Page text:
In front of the stadium, a single merchandising booth talked of somewhat smaller marketing ambitions, although the Getafe brand is said to have followers around the world after a surprising run to the quarter-finals of the UEFA Cup where they lost to Bayern Munich in a last-gasp 2008 extra-time loss. That day the Coliseum was sold out. On this day against Deportivo, the side who also once tasted European glory in the Champions League but who were now struggling to stave off another relegation, the stadium was half-full. Getafe is one of the clubs with the lowest number of ‘socios’ or club members in La Liga, somewhere around 12,000.
Walking up into the Coliseum is obviously not as awe-inspiring as doing the same in the Camp Nou, where the steep stands seem to reach all the way up to football heaven. But it is still an interesting construction in Getafe, where some scrubs and bushes near the corners of the new stadium, inaugurated in 1998, add local flavor and color.
The game itself easily outdid the lack of expectations placed in it; Deportivo moved into a vital early lead in the 10th minute, as Getafe keeper Moya was sent off (much too harshly) for bringing down ‘Depor’ striker Riki in the penalty area. Yellow should have been sufficient in order not to ruin the next 80 minutes of play. Pizzi easily converted the spot-kick for 1-0. The eruption of joy from a couple of hundred visiting fans from up North showed just how badly Deportivo needed a win on this cold February night. Down here there is much passion too.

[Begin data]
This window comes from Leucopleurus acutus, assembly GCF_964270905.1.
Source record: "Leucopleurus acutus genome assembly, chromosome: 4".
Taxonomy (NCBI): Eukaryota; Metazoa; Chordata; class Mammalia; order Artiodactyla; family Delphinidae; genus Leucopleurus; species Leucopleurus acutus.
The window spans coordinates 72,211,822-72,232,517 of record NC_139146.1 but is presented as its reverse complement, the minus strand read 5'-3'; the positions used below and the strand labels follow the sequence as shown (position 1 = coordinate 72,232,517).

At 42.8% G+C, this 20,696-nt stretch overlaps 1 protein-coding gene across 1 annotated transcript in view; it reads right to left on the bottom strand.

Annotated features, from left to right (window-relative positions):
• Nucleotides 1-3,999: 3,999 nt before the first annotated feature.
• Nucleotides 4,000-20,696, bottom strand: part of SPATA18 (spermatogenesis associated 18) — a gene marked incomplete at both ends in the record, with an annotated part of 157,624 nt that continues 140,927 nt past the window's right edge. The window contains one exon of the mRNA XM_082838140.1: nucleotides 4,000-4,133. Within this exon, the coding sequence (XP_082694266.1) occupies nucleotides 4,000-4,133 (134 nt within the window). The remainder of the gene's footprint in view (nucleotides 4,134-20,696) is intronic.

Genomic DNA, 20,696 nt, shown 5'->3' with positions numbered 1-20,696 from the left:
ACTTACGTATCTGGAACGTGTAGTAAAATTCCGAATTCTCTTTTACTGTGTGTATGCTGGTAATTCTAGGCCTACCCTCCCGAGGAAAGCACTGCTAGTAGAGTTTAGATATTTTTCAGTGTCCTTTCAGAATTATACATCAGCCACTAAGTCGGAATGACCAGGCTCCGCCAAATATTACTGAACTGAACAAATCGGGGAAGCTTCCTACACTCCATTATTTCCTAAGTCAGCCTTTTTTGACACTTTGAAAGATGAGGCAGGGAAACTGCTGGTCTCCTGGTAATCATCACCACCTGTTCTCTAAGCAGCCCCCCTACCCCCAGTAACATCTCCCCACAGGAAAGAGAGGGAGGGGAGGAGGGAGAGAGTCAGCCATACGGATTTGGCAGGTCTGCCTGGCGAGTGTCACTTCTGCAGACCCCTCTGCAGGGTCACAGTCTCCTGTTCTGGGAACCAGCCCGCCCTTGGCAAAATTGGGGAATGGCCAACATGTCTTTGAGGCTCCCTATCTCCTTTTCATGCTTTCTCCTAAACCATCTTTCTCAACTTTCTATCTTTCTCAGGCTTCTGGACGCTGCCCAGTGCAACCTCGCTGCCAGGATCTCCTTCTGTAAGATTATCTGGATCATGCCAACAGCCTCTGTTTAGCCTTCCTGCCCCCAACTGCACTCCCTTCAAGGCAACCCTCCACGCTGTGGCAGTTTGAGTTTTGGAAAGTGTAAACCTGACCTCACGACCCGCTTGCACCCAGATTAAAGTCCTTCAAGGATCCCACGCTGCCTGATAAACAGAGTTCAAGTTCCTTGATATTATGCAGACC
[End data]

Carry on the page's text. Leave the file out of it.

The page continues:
But the visitors did not take advantage of their numerical superiority. On 25 minutes Barrada was brought down at the other end after a defensive mix-up, and the home supporters were infuriated when the referee this time only produced a yellow card. It was indeed not exactly an example of consistency.
Diego Castro stepped up and slotted home for 1-1. The quality and passion of the insults towards the referee where certainly equivalent to any of those produced at the top of the table. The father to my right prudently advised his daughter to wear the ear mufflers ‘porque hace mucho frio’ (because it is very cold), but it may well have been to keep out the insults that rained down on referee Paradas Romero at half-time for supposed double standards.
As I looked for the toilets at half-time, I caught up with a Getafe-scarf-wearing fan, Juan Jose, who was adamant that life as a ‘Geta’ fan could be just as much fun: “we might be a small club, and we might even have a second team like Real Madrid who we support on the side, but there is plenty of heart in this club too. With this coach (Luis Garcia), we are a good side, we’ll beat them still, even with ten men.”
I thought about this prediction as I used an absolutely empty bathroom – an undoubted privilege at the other end, given the scenes of mayhem and sardine-like circumstances of toilets at the top of the table.
Getafe CF did just as Juan Jose had predicted, showing plenty of heart to turn the match around after Abel Aguilar was shown the red card on 70 minutes. With just the same tenacity and determination which has seen ‘Geta’ (the chant which regularly echoed through the grounds) rise miraculously through the ranks of Spanish football since 1983, and which has seen them in the top league for ‘nine years and counting’ (as their website proudly proclaims), Alvaro Vasquez scored a scorching volley for 2-1 on 81 minutes. Two minutes later Colunga wrapped up the unlikely 3-1 final score-line and piled more misery on the ‘colista’ from the North. Just for one day, it was good to be a Getafe supporter in the community of Madrid. Real Madrid lost 1-0 later that night against another team from the ‘other end’, Andalusian minnows Granada, who climbed out of relegation spots thanks to those 3 points. TV commentators managed again to mention Messi’s saliva that night. The following day Valencia hosted Barcelona, but I’d seen all that before. Getafe indeed visit Barcelona next week in the Camp Nou. But that is nothing compared to the tranquil, rustic, relaxing and yet strangely exciting life at the other end of the table.